September 2014 Archives
Pistol Pete, a 1996 pilot for a Western spoof written and produced by legendary Simpsons writer John Swartzwelder, has surfaced for the first time thanks to a mysterious benefactor on YouTube:
The show centers around Pistol Pete, a fake cowboy starring in a New York City Wild West stage show who becomes the real sheriff of a Western town, played by the impeccable Stephen Kearney. It's kinda like the Adam West Batman series set in the West with absurd Swartzweldian gags.
Like its mysterious creator, Pistol Pete gained some notoriety because pretty much nobody outside the people who produced it had ever seen it. Will Harris of Antenna Free TV wrote a comprehensive account - or at least as comprehensive as you can be about something you've never seen - about it last year, scoring interviews with Kearney and co-star Mark Derwin. Apparently, Swartzwelder was in such high demand that the studio pretty much gave him whatever he wanted. Unfortunately, the Fox network declined to pick it up as a series, possibly because Rupert Murdoch was feeling sleepy when the executives screened it.
Upon discovery (...?) of the video, Swartzwelder e-mailed it to Harris, who then tweeted it to the world. Now, perhaps the only big Simpsons writer "holy grail" that remains is George Meyer's script for an unproduced movie that was to star David Letterman.
The Simpsons live show is over now, with far less casualties than the usual Hollywood Bowl event. In defiance of the rules, some audience members recorded it with their cell phones and cameras. Here's a video of the Friday show, which could be taken down at any time:
Dead Homer Society has some more videos of the Saturday and Sunday shows, but I'm not going to bother watching them.
- "Unlike Seth MacFarlane, Matt [Groening] will not force you to listen to him sing"
- Whoever recorded this decided to leave it on for part of the intermission, but ran out of battery during Jon Lovitz singing the Planet of the Apes musical, and then somehow regained power immediately after. Okay...
- Jon Lovitz is basically a more likable version of Ricky Gervais.
- Host Hank Azaria got to live his greatest nightmare onstage because nobody told him a clip he was setting up was cut.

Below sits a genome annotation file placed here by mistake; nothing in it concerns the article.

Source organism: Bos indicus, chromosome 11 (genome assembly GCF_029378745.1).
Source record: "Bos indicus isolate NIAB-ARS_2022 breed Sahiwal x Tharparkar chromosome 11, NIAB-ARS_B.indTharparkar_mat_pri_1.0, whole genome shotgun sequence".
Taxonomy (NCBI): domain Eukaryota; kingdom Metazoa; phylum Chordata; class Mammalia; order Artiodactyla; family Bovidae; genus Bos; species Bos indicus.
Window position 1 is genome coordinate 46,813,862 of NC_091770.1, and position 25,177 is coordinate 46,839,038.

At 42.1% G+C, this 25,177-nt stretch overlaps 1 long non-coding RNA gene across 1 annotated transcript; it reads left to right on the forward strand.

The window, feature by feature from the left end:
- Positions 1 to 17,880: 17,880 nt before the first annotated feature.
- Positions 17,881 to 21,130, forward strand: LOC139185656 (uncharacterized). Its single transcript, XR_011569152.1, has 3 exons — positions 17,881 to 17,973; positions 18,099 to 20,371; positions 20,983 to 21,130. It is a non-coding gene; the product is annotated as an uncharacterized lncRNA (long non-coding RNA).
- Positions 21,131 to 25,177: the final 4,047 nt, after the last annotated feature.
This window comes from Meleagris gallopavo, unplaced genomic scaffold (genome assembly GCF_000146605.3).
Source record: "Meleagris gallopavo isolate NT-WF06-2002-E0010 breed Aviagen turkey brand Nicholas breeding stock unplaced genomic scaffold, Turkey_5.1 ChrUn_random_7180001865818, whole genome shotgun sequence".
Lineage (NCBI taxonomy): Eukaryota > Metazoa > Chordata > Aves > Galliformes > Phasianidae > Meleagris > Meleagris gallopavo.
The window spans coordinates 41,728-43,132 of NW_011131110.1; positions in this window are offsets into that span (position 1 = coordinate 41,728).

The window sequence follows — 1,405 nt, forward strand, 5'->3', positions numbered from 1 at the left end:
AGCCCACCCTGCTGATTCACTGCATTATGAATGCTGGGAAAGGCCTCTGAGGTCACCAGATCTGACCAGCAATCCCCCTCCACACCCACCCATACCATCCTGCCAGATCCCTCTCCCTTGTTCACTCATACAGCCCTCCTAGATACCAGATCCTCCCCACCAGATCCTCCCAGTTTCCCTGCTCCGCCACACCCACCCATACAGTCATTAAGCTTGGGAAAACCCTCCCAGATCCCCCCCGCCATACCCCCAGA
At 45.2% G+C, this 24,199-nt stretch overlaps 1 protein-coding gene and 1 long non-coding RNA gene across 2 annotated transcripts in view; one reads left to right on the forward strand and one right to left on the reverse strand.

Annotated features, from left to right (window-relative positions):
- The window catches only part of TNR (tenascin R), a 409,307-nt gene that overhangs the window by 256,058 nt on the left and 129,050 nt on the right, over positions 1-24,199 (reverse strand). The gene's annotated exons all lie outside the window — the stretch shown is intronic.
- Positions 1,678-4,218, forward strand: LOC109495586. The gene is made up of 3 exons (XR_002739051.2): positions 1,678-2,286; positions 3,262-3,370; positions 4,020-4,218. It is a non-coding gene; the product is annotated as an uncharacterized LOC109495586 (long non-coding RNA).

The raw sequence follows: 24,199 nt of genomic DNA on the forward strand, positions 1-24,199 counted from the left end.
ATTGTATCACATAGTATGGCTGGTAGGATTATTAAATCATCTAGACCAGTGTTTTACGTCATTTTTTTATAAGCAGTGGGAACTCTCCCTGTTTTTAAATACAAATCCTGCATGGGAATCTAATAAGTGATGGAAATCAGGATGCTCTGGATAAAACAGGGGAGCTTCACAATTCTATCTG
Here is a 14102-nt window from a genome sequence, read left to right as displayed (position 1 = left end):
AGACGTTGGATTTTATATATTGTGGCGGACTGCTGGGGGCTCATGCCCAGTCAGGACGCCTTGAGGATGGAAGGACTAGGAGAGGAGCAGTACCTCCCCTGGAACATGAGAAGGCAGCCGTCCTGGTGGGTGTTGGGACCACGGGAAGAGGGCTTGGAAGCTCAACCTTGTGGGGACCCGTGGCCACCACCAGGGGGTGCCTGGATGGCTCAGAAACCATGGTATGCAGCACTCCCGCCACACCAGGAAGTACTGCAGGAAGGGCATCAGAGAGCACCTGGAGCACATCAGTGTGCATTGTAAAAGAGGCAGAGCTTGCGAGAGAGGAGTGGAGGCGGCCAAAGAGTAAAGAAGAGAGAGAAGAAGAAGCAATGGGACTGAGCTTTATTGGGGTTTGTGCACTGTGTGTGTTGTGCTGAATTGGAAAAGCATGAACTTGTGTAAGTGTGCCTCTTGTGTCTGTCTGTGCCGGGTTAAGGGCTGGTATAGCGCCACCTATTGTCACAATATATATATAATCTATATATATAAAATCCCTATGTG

- The Alf Clausen tribute seemed abrupt and a little at odds with the rest of the show's tone. Still, nice to see the Sideshow Bob motif get its due...
- Conan O'Brien seemed energetic, but "The Monorail Song" isn't really much of a song, come to think of it.
- "Do The Bartman" was really disappointing. Granted, it's hard to do the Bart voice while singing in front of hundreds of people with limited stage experience, while also trying to make sure you don't fall off the stage, but still...
- Here's the weirdest thing: Harry Shearer (who generally doesn't agree to anything that's not in his contract because he feels cheated by Fox) apparently didn't give permission for his voice to be used in clips. So, twice they had to replace him with a "scratch" voice that's REALLY OBVIOUS AND WEIRD. Shearer also declined to do The Simpsons Ride, but his voice is still present in episode clips that play while you're waiting in line, so I don't know what the deal is.
During an interview with London's Financial Times back in April 2002, Simpsons creator Matt Groening mused "I think we are closer to winding it up." It was a fairly innocuous comment - the show had been on for over 12 years at that point, and he naturally didn't think it would go on for another 12 - but our alarmist media took it to mean the show was ending immediately, causing something of a global panic. It was all very stupid:
D’OH! THEY’RE MAKING FUNERAL PLANS FOR… THE SIMPSONS (New York Post)
Save the Greatest Show on Earth; Can Simpsons Creator Matt Groening Be Persuaded Not to Quit? (The Evening Standard)
'The Simpsons' may be . . . D'oh! (Philly.com)
Are Homer's days numbered? (Daily Telegraph)
'The Simpsons' soon to bow out (CNN Money)
In an effort to quell the uproar, Groening later clarified, "I don't want anyone to think I am predicting the demise of the Simpsons. They will live on with new adventures for years to come. As long as there are things to make fun of we will be around." The next episode's chalkboard gag also addressed the issue.
At the time of the "wrapping it up" comment, The Simpsons had been on the air for 4,517 days. It has now been 4,518 days since that comment was reported, and there is still no end in sight.
Meanwhile, Japan's most famous Portlander Kamenosuke Yamamoto will guest star in a commercial for Cup Noodle.
Yes, the Simpsons are going off the air... so they can star in an exclusive 3-night concert at the Hollywood Bowl this weekend! Half the cast will be there! Conan O'Brien will do the monorail song! Beverly D'Angelo, Jon Lovitz, and Weird Al will make appearances! Who knows, maybe writer John Swartzwelder will perform one of his legendary death-defying motorcycle stunts!